Lawrence C Connolly is starting a series about social networking and how it works for the modern writer. I wanted to comment, but it is something that I have been thinking about the last month since I started my new schedule for everything I do online and off. So I thought it would be better to do it here, because I have more questions than responses.
Before the coma and the transplant, I averaged 471 hits a month. I was able to have long conversations on Twitter, racking up my Tweet count that is now somewhere around 15,000. Now, I knew 2010 was going to crash for me. I had to recover and had a lot of complications that I had to work on and still working on, so I had no time or energy to blog, tweet, or facebook. But since January of this year, as a started to get back into it all again, I haven’t had nearly the same experience as I did when I was at my peak pre-transplant.
Now, I also haven’t had a sale to promote. In fact, the one I had hoped would come out while I was recovering was dropped not that long ago. Along with no social networking came no writing for the same reasons. This year I’ve been trying to get back into the groove I was in, and it’s hard. But even on Twitter, no matter how much I add of my own things and interact with others, it is rare to that same level of socializing as I did before. Blog posts aren’t getting the same traffic from Facebook or Twitter.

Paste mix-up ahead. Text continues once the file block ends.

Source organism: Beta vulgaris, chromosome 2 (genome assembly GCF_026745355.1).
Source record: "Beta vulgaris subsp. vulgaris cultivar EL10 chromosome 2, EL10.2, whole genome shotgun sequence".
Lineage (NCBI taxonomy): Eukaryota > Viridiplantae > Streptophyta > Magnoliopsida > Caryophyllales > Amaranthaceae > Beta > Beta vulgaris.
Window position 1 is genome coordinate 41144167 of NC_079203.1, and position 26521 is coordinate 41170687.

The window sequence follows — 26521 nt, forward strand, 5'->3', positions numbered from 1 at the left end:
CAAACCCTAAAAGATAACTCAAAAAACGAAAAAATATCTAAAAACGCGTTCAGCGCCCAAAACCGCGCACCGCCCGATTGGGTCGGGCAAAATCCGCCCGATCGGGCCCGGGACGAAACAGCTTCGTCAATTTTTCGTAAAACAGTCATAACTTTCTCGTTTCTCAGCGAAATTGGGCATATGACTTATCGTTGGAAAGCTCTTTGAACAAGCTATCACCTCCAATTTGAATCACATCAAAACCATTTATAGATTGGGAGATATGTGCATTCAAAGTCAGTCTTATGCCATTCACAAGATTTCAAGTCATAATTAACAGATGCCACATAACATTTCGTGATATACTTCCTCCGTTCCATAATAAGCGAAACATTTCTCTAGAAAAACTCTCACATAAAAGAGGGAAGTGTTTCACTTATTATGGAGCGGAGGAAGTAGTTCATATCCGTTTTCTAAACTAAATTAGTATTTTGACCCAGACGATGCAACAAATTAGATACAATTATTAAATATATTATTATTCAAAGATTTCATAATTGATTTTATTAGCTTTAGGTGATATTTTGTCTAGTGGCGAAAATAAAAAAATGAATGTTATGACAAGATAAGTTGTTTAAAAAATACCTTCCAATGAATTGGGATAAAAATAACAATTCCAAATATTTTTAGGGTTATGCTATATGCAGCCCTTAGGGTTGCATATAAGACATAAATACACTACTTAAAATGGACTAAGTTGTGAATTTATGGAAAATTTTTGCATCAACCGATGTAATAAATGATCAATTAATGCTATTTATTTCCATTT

As a proud introvert, I feel like I shouldn’t have to just be out there and say random crap to keep followers and readers. I do understand that you need to regularly give the readers something. But I wonder if it is as beneficial to do all this networking for fans or if we doing to network with other writers in hopes fans will follow?
Case in point: A few months ago, I purged a lot of writers that I just kinda knew or only knew of. I did that because I was following enough writers that actual friends’ and family’s posts would never be visible on my newsfeed. Before I did that, I when through all of them to see who I would want to keep. I basically want to get rid of promotion heavy people. As I did that, I also looked at the mutual following list and they inevitably all high and all writers.
Now I’m a small fish in a small pond in the horror genre, and in the beginning I did it to just keep up on what was going on. But to be honest, I learned no more than I would have just checking publisher websites and book selling sites. I may have gotten some traffic from them, but it wasn’t consistent or that substantial. So what are we networking for? Fans and readers? Practice for when we have a successful title? Some other reasons?
Case in point: Zoe E. Whitten is probably one of the best uses of social networking I know. She’s out there promoting, she’s tweeting and posting. She is churning out stories for her readers. Yet, she is having a hard time turning traffic into sales. She’s had some great successes for her, but even by doing exactly the same thing to promote her other books and stories, they don’t do nearly as well. If networking is key to promotion to make sales, then why is she having such a hard time converting the traffic she’s get?
Is networking different for established writers and those of us new to the game or concentrating on new publishing formats? Should new writers invest the time in networking instead using it all to build a catalogue for people to read? What is more true: people will follow who they read or people will read who they follow?